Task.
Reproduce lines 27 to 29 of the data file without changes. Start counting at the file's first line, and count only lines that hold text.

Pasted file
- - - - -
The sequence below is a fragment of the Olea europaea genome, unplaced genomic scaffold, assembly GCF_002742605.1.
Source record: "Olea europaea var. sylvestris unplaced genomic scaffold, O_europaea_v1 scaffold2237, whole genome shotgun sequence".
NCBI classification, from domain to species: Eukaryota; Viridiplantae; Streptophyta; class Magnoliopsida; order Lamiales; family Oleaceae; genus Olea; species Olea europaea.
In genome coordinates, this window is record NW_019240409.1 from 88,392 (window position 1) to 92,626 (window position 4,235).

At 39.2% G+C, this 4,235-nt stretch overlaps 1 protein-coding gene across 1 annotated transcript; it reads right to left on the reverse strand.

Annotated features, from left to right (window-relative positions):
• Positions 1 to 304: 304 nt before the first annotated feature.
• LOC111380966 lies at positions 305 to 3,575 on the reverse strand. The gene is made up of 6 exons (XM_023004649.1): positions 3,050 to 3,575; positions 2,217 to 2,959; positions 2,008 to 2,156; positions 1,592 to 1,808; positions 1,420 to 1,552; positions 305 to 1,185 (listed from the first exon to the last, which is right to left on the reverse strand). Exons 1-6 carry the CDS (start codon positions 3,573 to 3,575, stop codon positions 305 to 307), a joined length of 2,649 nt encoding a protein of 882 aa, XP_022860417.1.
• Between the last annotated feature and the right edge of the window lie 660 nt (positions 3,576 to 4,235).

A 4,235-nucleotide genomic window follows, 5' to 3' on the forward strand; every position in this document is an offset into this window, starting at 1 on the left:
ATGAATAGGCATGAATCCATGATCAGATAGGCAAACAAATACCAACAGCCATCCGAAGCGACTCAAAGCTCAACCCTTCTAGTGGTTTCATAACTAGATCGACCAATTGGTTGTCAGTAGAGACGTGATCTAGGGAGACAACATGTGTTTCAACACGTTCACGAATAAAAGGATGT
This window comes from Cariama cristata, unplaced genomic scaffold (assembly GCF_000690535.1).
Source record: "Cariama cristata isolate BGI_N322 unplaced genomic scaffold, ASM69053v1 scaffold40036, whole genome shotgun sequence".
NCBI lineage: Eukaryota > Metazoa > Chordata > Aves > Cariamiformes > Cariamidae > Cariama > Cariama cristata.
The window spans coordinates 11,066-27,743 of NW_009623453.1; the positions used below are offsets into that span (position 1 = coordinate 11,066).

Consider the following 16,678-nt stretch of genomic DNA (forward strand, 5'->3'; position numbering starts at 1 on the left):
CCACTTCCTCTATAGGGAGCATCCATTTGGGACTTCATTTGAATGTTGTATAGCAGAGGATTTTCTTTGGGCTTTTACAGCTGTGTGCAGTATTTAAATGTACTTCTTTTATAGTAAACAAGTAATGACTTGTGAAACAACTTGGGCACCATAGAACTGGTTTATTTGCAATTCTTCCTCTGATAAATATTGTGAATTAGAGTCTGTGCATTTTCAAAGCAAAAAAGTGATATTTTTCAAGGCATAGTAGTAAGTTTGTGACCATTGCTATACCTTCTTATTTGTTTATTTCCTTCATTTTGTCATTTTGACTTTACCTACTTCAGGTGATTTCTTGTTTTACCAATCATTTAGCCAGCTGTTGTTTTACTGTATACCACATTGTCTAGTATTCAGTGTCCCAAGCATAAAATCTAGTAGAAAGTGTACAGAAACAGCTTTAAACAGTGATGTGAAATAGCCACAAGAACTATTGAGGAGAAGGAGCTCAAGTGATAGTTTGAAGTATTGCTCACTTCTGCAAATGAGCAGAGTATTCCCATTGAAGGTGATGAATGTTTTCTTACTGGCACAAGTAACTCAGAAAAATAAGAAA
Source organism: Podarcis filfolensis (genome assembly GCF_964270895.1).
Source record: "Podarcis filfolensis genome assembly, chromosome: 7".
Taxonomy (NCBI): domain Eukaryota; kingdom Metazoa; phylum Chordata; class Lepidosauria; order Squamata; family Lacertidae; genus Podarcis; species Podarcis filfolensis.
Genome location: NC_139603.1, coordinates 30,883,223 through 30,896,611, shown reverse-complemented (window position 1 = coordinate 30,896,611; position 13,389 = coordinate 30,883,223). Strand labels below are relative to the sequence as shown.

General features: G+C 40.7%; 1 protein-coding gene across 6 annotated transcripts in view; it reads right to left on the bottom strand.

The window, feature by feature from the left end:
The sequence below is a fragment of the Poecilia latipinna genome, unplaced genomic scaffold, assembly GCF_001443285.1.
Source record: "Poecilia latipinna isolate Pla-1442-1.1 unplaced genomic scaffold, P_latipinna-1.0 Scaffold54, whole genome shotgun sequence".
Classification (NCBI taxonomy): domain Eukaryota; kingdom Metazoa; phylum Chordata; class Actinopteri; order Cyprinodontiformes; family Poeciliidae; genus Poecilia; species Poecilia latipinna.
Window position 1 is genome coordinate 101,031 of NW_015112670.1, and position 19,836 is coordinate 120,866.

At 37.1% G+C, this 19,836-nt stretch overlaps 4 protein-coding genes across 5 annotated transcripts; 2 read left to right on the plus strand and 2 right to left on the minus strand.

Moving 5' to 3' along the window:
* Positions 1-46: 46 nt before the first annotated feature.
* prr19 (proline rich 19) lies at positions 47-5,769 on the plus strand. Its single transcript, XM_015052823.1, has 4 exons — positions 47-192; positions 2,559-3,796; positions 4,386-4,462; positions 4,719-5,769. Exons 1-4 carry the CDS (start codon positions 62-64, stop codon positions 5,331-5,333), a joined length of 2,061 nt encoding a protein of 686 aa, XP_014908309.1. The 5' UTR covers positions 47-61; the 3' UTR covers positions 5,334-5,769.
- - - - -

Window position 1 is genome coordinate 101,031 of NW_015112670.1, and position 19,836 is coordinate 120,866.

At 37.1% G+C, this 19,836-nt stretch overlaps 4 protein-coding genes across 5 annotated transcripts; 2 read left to right on the plus strand and 2 right to left on the minus strand.

Moving 5' to 3' along the window: